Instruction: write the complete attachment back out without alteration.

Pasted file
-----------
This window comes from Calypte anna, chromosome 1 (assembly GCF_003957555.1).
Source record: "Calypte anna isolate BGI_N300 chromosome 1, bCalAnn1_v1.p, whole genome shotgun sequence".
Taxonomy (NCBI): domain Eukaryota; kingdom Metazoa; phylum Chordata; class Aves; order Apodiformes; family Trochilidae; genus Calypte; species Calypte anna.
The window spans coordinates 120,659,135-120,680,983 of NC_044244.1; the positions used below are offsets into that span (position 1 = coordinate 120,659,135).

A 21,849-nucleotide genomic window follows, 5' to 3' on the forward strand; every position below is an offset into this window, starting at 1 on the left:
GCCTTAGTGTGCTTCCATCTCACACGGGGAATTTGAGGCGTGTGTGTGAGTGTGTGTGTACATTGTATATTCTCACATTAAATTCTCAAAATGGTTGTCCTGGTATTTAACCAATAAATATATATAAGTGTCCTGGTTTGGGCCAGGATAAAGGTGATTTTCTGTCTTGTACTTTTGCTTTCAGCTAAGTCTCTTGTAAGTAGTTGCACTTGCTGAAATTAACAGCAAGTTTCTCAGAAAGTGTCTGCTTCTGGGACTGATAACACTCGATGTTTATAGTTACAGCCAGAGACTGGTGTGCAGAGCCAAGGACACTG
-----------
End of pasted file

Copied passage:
This window comes from Calypte anna, chromosome 1 (assembly GCF_003957555.1).
Source record: "Calypte anna isolate BGI_N300 chromosome 1, bCalAnn1_v1.p, whole genome shotgun sequence".
Taxonomy (NCBI): domain Eukaryota; kingdom Metazoa; phylum Chordata; class Aves; order Apodiformes; family Trochilidae; genus Calypte; species Calypte anna.
The window spans coordinates 120,659,135-120,680,983 of NC_044244.1; the positions used below are offsets into that span (position 1 = coordinate 120,659,135).

A 21,849-nucleotide genomic window follows, 5' to 3' on the forward strand; every position below is an offset into this window, starting at 1 on the left:
GCCTTAGTGTGCTTCCATCTCACACGGGGAATTTGAGGCGTGTGTGTGAGTGTGTGTGTACATTGTATATTCTCACATTAAATTCTCAAAATGGTTGTCCTGGTATTTAACCAATAAATATATATAAGTGTCCTGGTTTGGGCCAGGATAAAGGTGATTTTCTGTCTTGTACTTTTGCTTTCAGCTAAGTCTCTTGTAAGTAGTTGCACTTGCTGAAATTAACAGCAAGTTTCTCAGAAAGTGTCTGCTTCTGGGACTGATAACACTCGATGTTTATAGTTACAGCCAGAGACTGGTGTGCAGAGCCAAGGACACTG